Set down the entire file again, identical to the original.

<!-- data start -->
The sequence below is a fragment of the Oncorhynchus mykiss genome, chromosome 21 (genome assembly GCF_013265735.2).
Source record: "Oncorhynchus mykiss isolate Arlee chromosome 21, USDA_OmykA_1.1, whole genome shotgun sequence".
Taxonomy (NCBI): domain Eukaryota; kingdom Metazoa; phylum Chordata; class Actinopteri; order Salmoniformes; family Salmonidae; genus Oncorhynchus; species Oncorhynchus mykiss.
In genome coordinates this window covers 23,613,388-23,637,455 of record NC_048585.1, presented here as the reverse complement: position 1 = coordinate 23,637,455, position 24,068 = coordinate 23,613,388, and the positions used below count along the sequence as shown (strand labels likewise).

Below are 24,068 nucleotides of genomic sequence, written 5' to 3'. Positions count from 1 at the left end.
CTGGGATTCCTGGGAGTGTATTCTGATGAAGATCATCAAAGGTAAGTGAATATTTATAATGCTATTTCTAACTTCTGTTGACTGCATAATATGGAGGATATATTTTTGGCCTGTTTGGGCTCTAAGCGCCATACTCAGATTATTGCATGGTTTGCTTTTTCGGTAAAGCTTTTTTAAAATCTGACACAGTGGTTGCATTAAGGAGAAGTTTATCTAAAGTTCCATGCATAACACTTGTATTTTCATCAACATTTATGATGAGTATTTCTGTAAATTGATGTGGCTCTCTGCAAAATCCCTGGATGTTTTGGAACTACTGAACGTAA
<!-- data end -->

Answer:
The sequence below is a fragment of the Oncorhynchus mykiss genome, chromosome 21 (genome assembly GCF_013265735.2).
Source record: "Oncorhynchus mykiss isolate Arlee chromosome 21, USDA_OmykA_1.1, whole genome shotgun sequence".
Taxonomy (NCBI): domain Eukaryota; kingdom Metazoa; phylum Chordata; class Actinopteri; order Salmoniformes; family Salmonidae; genus Oncorhynchus; species Oncorhynchus mykiss.
In genome coordinates this window covers 23,613,388-23,637,455 of record NC_048585.1, presented here as the reverse complement: position 1 = coordinate 23,637,455, position 24,068 = coordinate 23,613,388, and the positions used below count along the sequence as shown (strand labels likewise).

Below are 24,068 nucleotides of genomic sequence, written 5' to 3'. Positions count from 1 at the left end.
CTGGGATTCCTGGGAGTGTATTCTGATGAAGATCATCAAAGGTAAGTGAATATTTATAATGCTATTTCTAACTTCTGTTGACTGCATAATATGGAGGATATATTTTTGGCCTGTTTGGGCTCTAAGCGCCATACTCAGATTATTGCATGGTTTGCTTTTTCGGTAAAGCTTTTTTAAAATCTGACACAGTGGTTGCATTAAGGAGAAGTTTATCTAAAGTTCCATGCATAACACTTGTATTTTCATCAACATTTATGATGAGTATTTCTGTAAATTGATGTGGCTCTCTGCAAAATCCCTGGATGTTTTGGAACTACTGAACGTAA